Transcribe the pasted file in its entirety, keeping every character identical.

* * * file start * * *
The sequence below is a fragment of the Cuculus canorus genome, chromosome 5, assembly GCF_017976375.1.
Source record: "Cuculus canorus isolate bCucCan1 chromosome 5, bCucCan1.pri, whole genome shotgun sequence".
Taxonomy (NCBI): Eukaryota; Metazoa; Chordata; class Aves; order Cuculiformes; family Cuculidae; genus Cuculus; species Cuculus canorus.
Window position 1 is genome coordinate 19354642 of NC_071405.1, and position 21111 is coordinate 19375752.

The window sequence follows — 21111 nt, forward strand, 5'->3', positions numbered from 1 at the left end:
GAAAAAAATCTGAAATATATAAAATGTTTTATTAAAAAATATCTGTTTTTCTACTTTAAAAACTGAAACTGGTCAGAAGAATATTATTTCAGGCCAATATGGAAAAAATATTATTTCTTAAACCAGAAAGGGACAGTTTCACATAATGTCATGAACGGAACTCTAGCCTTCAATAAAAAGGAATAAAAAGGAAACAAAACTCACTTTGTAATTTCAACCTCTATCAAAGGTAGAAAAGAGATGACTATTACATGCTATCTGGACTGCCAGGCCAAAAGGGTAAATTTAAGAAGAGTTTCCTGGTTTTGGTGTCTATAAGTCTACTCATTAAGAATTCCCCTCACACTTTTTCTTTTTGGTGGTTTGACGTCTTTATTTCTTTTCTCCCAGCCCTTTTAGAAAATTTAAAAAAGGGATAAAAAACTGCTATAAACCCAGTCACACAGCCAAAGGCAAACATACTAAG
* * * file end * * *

The sequence below is a fragment of the Cuculus canorus genome, chromosome 5, assembly GCF_017976375.1.
Source record: "Cuculus canorus isolate bCucCan1 chromosome 5, bCucCan1.pri, whole genome shotgun sequence".
Taxonomy (NCBI): Eukaryota; Metazoa; Chordata; class Aves; order Cuculiformes; family Cuculidae; genus Cuculus; species Cuculus canorus.
Window position 1 is genome coordinate 19354642 of NC_071405.1, and position 21111 is coordinate 19375752.

The window sequence follows — 21111 nt, forward strand, 5'->3', positions numbered from 1 at the left end:
GAAAAAAATCTGAAATATATAAAATGTTTTATTAAAAAATATCTGTTTTTCTACTTTAAAAACTGAAACTGGTCAGAAGAATATTATTTCAGGCCAATATGGAAAAAATATTATTTCTTAAACCAGAAAGGGACAGTTTCACATAATGTCATGAACGGAACTCTAGCCTTCAATAAAAAGGAATAAAAAGGAAACAAAACTCACTTTGTAATTTCAACCTCTATCAAAGGTAGAAAAGAGATGACTATTACATGCTATCTGGACTGCCAGGCCAAAAGGGTAAATTTAAGAAGAGTTTCCTGGTTTTGGTGTCTATAAGTCTACTCATTAAGAATTCCCCTCACACTTTTTCTTTTTGGTGGTTTGACGTCTTTATTTCTTTTCTCCCAGCCCTTTTAGAAAATTTAAAAAAGGGATAAAAAACTGCTATAAACCCAGTCACACAGCCAAAGGCAAACATACTAAG